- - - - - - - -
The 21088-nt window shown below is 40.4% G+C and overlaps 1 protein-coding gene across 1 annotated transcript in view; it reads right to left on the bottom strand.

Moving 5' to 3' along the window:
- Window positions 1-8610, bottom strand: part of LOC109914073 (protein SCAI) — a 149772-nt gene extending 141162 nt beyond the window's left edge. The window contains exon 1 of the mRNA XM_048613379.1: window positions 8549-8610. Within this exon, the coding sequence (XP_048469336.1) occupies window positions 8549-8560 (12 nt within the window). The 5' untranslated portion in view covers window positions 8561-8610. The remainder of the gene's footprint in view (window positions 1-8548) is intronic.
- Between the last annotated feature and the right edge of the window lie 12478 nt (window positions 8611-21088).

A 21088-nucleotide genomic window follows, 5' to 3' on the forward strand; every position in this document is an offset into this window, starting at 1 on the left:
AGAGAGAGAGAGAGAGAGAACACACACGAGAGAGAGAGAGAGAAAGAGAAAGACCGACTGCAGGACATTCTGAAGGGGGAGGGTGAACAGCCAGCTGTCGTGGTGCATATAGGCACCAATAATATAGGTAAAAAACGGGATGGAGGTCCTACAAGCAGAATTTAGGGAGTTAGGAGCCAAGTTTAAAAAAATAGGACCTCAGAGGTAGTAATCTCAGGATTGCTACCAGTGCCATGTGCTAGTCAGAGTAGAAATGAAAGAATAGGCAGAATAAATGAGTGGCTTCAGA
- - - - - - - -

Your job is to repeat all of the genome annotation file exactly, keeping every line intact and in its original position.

The 21088-nt window shown below is 40.4% G+C and overlaps 1 protein-coding gene across 1 annotated transcript in view; it reads right to left on the bottom strand.

Moving 5' to 3' along the window:
- Window positions 1-8610, bottom strand: part of LOC109914073 (protein SCAI) — a 149772-nt gene extending 141162 nt beyond the window's left edge. The window contains exon 1 of the mRNA XM_048613379.1: window positions 8549-8610. Within this exon, the coding sequence (XP_048469336.1) occupies window positions 8549-8560 (12 nt within the window). The 5' untranslated portion in view covers window positions 8561-8610. The remainder of the gene's footprint in view (window positions 1-8548) is intronic.
- Between the last annotated feature and the right edge of the window lie 12478 nt (window positions 8611-21088).

A 21088-nucleotide genomic window follows, 5' to 3' on the forward strand; every position in this document is an offset into this window, starting at 1 on the left:
AGAGAGAGAGAGAGAGAGAACACACACGAGAGAGAGAGAGAGAAAGAGAAAGACCGACTGCAGGACATTCTGAAGGGGGAGGGTGAACAGCCAGCTGTCGTGGTGCATATAGGCACCAATAATATAGGTAAAAAACGGGATGGAGGTCCTACAAGCAGAATTTAGGGAGTTAGGAGCCAAGTTTAAAAAAATAGGACCTCAGAGGTAGTAATCTCAGGATTGCTACCAGTGCCATGTGCTAGTCAGAGTAGAAATGAAAGAATAGGCAGAATAAATGAGTGGCTTCAGA